The Washington Post says the break/s is a "one-man show (that) isn't just one man's show; it's a thunderous, expansive and deeply felt wrestling match with being an American in the 21st century." Tickets for the 8 p.m. show are $20 or $10 for students. Visit www.carolinaperformingarts.org. —Zack Smith


Durham
Nevermore Fundraiser with The Dark Crystal and Army of Darkness

Carolina Theatre—Ahhhh, good times. To help raise money for its annual Nevermore Film Festival, the Carolina Theatre is putting on one of the great trauma-inducing films of my childhood and one of Bruce Campbell's finest cinematic triumphs in a rip-roaring double feature. At 7 p.m., it's Jim Henson's The Dark Crystal, the puppet-heavy fantasy where a couple of tiny Gelflings must restore the shard of the Dark Crystal before they're devoured by the Garthim hordes of the Skeksis. In English, this means there's a ton of scary-ass monsters and fantasy babble, and it's awesome. At 9:30, blast back to the past with Army of Darkness, the high-fantasy follow-up to Evil Dead 2, which was in itself a comic remake of the original Evil Dead. Bruce Campbell's Ash has been sucked through a time portal to the Middle Ages, and he alone can fight the Deadites with a metal hand, spells that don't quite work and his "boom stick." The subject of about 900 DVD rereleases, this film helped seal Campbell's reputation as the King of Cool for generations to come. Hail to the King—see two films and help a good cause, all for a mere $8. Visit www.carolinatheatre.org. —Zack Smith


Chapel Hill
Killer Filler, Blood Red River

The Cave—Who needs a singer when the music's so choice? That's the spirit as former Southern Culture on the Skids keyboardist Chris Bess leads his five-piece Killer Filler through an instrumental blend of surf, swing and Memphis soul. Reverb will ring as dangling hooks waver over shoulder-shimmying grooves, as inviting as Caribbean beaches sound this time of year. Killer Filler's versatility ensures there's something for everyone, as evidenced on 2008's debut LP Filler Up! Durham's Blood Red River favors a '50s-rock and surf-focused set with infrequent vocals. Their mastery of The Ventures and Duane Eddy's oeuvre is graduate level, so expect a dissertation on tasty licks and rad curls. Listen in at 10 p.m. See www.caverntavern.com. —Chris Parker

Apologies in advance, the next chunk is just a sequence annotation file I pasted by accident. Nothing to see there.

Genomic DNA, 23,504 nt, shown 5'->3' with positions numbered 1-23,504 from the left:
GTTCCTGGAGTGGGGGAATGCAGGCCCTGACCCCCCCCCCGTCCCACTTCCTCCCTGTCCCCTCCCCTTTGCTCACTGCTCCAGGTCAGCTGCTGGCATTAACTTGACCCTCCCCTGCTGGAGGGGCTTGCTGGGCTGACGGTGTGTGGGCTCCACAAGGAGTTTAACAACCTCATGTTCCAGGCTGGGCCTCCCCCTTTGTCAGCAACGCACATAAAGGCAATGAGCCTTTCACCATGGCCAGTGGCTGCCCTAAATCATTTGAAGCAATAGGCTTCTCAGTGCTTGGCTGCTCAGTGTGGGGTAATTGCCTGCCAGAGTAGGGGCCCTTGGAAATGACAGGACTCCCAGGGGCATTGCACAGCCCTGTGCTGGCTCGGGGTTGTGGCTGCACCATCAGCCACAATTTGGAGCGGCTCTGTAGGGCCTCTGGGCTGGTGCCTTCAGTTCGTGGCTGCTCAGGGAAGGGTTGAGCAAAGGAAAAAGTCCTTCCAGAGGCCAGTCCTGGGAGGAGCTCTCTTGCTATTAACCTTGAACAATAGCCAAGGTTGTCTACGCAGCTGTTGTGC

Raleigh
American Aquarium

The Pour House—It's hard to imagine there's anyone paying even the slightest attention to the Triangle music scene who hasn't already seen American Aquarium a time or two through the years. See 'em again: After playing several hundred shows over the last few years, they've evolved into a tight Americana unit that melds love for Lucero and Springsteen with long-held allegiances to Wilco and Whiskeytown, scoring BJ Barham's intensely personal narrations with a rowdy blend of alt-country and heartland rock. Martha Ann Motel fills its indie-informed roots with compact harmonies, chiming guitars and soaring choruses. Motion Pictures opens the show at 10 p.m. Tickets are $8 in advance or $10 at the door. See www.the-pour-house.com. —Spencer Griffith